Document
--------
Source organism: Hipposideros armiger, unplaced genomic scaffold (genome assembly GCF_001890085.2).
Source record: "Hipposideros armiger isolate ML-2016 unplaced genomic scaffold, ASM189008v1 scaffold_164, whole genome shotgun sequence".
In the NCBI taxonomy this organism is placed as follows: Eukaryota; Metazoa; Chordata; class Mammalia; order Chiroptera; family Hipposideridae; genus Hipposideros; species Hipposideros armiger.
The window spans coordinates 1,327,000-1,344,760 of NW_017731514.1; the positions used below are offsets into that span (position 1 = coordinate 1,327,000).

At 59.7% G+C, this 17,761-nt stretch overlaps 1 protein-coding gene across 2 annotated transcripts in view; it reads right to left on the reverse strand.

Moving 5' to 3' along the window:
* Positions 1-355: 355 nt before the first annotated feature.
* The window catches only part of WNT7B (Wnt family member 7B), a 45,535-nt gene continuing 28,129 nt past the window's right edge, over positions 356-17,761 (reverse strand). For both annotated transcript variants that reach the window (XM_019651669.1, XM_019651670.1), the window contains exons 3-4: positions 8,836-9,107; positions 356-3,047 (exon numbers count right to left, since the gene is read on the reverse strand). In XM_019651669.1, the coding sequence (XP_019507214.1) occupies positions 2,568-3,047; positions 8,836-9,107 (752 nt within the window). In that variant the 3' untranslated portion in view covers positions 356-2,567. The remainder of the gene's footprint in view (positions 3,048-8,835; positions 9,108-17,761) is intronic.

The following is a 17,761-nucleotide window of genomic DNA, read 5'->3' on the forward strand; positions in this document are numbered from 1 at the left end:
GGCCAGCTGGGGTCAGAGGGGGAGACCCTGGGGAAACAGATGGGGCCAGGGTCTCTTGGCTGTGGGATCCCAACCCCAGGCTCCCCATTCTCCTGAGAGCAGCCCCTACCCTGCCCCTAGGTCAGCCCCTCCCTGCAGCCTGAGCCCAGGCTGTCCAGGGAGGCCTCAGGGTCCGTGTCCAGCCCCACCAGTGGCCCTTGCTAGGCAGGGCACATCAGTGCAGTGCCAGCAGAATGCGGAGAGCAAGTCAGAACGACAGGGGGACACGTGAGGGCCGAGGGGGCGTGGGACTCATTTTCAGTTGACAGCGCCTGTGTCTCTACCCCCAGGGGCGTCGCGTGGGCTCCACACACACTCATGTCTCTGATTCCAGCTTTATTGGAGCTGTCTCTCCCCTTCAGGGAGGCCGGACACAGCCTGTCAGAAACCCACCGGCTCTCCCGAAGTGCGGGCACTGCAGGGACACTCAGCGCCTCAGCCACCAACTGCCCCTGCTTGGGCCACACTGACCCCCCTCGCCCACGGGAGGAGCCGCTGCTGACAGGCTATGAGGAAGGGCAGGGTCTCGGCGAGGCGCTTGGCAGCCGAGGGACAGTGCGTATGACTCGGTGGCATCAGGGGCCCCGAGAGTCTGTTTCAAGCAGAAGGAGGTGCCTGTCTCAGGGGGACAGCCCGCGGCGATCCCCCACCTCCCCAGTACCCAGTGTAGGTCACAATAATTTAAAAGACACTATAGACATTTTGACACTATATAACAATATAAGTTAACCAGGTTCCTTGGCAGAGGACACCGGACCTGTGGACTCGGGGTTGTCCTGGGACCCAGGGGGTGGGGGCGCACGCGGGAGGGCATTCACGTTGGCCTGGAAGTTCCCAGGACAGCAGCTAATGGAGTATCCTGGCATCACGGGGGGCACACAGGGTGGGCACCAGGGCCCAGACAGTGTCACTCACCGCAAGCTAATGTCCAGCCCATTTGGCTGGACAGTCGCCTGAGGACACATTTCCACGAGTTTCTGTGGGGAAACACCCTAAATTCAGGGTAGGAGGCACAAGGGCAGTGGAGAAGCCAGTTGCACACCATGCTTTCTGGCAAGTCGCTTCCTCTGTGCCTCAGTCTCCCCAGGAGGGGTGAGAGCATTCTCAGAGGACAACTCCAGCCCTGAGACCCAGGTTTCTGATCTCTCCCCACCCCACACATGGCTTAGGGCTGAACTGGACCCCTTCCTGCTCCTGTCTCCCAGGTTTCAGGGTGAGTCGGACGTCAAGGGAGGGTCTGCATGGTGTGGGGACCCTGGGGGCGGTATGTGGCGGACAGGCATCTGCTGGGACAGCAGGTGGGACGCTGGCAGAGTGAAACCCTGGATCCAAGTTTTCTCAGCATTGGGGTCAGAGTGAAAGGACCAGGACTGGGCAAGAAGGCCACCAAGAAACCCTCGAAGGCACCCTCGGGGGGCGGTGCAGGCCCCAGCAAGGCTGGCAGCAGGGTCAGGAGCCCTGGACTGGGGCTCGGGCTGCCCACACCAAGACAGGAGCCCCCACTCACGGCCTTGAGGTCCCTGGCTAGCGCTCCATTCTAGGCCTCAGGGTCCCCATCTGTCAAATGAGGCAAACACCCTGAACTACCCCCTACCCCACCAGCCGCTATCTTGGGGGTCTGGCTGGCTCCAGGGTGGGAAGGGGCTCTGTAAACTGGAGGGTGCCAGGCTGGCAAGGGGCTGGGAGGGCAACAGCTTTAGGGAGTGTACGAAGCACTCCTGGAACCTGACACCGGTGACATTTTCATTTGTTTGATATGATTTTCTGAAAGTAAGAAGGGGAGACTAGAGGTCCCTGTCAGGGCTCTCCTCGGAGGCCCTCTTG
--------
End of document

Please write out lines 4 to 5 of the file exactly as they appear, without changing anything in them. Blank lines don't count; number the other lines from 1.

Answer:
The window spans coordinates 1,327,000-1,344,760 of NW_017731514.1; the positions used below are offsets into that span (position 1 = coordinate 1,327,000).

At 59.7% G+C, this 17,761-nt stretch overlaps 1 protein-coding gene across 2 annotated transcripts in view; it reads right to left on the reverse strand.